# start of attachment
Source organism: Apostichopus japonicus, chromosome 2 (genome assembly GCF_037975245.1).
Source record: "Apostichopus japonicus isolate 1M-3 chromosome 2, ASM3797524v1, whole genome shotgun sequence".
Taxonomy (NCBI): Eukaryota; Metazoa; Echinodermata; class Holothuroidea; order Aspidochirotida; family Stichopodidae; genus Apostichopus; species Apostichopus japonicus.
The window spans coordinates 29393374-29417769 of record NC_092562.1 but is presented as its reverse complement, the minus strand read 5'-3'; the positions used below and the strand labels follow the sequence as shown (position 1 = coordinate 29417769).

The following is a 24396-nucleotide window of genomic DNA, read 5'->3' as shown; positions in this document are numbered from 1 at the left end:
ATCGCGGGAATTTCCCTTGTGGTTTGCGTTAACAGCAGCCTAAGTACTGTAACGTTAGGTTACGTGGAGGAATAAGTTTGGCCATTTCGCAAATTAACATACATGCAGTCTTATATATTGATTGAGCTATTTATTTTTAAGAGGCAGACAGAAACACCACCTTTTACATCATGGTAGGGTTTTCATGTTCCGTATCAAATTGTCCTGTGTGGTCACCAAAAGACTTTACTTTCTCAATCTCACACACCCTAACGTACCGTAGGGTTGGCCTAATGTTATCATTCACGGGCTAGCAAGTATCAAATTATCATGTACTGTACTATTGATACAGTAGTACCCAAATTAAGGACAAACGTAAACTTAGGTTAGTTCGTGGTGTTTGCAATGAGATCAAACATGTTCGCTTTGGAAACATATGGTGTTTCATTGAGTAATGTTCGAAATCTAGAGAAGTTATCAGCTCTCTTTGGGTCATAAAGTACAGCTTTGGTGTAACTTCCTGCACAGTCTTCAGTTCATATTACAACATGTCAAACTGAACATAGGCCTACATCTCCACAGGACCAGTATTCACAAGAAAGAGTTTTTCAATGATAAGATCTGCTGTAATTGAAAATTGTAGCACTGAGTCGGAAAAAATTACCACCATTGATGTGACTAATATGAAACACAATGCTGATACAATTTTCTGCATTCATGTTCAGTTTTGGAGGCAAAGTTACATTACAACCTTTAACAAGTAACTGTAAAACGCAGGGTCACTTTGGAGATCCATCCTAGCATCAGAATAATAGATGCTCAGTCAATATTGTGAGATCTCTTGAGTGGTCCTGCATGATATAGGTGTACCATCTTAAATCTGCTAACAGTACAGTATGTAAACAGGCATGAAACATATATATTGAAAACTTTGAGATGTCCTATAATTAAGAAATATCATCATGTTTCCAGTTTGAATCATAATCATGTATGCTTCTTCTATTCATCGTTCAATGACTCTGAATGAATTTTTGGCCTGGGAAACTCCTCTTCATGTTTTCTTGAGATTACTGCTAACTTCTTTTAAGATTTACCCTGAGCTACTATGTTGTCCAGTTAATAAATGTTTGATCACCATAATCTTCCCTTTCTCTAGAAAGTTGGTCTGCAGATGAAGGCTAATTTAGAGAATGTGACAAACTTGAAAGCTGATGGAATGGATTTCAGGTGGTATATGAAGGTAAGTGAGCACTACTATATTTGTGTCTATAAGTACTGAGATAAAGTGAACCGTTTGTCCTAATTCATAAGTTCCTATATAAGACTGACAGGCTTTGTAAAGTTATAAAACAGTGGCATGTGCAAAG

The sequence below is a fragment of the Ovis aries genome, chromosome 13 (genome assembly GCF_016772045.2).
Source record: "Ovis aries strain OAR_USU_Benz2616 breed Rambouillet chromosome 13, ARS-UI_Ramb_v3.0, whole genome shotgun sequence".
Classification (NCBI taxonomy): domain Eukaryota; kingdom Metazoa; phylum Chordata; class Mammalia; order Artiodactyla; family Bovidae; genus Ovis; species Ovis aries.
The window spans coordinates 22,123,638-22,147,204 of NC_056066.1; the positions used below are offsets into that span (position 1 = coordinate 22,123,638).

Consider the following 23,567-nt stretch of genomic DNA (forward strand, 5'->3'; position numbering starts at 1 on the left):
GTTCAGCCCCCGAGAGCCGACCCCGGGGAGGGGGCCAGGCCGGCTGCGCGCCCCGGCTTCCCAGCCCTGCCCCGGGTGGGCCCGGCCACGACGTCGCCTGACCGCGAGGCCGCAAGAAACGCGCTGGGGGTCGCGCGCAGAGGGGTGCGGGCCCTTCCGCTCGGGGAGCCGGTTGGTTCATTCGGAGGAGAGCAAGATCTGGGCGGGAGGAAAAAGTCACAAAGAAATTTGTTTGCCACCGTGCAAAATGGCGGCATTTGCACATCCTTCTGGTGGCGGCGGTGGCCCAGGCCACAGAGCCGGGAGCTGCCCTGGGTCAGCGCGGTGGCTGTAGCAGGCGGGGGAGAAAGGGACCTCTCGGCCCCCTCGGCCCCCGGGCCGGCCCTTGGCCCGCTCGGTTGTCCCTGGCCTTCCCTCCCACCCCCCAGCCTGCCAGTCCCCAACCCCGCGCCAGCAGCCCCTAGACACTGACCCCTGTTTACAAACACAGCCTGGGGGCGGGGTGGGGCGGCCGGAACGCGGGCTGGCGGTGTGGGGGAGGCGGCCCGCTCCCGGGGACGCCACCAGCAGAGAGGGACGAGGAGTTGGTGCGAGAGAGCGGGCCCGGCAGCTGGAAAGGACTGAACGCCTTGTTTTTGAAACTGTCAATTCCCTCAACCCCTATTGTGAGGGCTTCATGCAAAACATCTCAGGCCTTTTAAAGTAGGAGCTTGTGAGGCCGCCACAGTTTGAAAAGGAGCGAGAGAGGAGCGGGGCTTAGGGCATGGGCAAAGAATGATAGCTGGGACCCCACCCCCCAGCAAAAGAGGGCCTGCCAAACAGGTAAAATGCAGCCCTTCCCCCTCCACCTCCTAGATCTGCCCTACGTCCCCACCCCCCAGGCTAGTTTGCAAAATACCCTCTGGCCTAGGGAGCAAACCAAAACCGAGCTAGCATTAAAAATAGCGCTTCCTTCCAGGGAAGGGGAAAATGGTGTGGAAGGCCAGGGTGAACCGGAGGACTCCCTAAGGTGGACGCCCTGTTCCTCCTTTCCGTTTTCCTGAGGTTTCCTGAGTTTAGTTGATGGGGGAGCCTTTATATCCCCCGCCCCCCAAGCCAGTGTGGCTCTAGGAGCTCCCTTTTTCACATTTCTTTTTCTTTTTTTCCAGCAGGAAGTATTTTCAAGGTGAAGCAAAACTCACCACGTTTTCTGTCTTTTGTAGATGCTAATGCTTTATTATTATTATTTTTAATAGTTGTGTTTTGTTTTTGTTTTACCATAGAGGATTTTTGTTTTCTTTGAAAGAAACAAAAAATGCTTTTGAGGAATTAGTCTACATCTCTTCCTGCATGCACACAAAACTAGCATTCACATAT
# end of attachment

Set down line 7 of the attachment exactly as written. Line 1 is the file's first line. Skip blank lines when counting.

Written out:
The sequence below is a fragment of the Ovis aries genome, chromosome 13 (genome assembly GCF_016772045.2).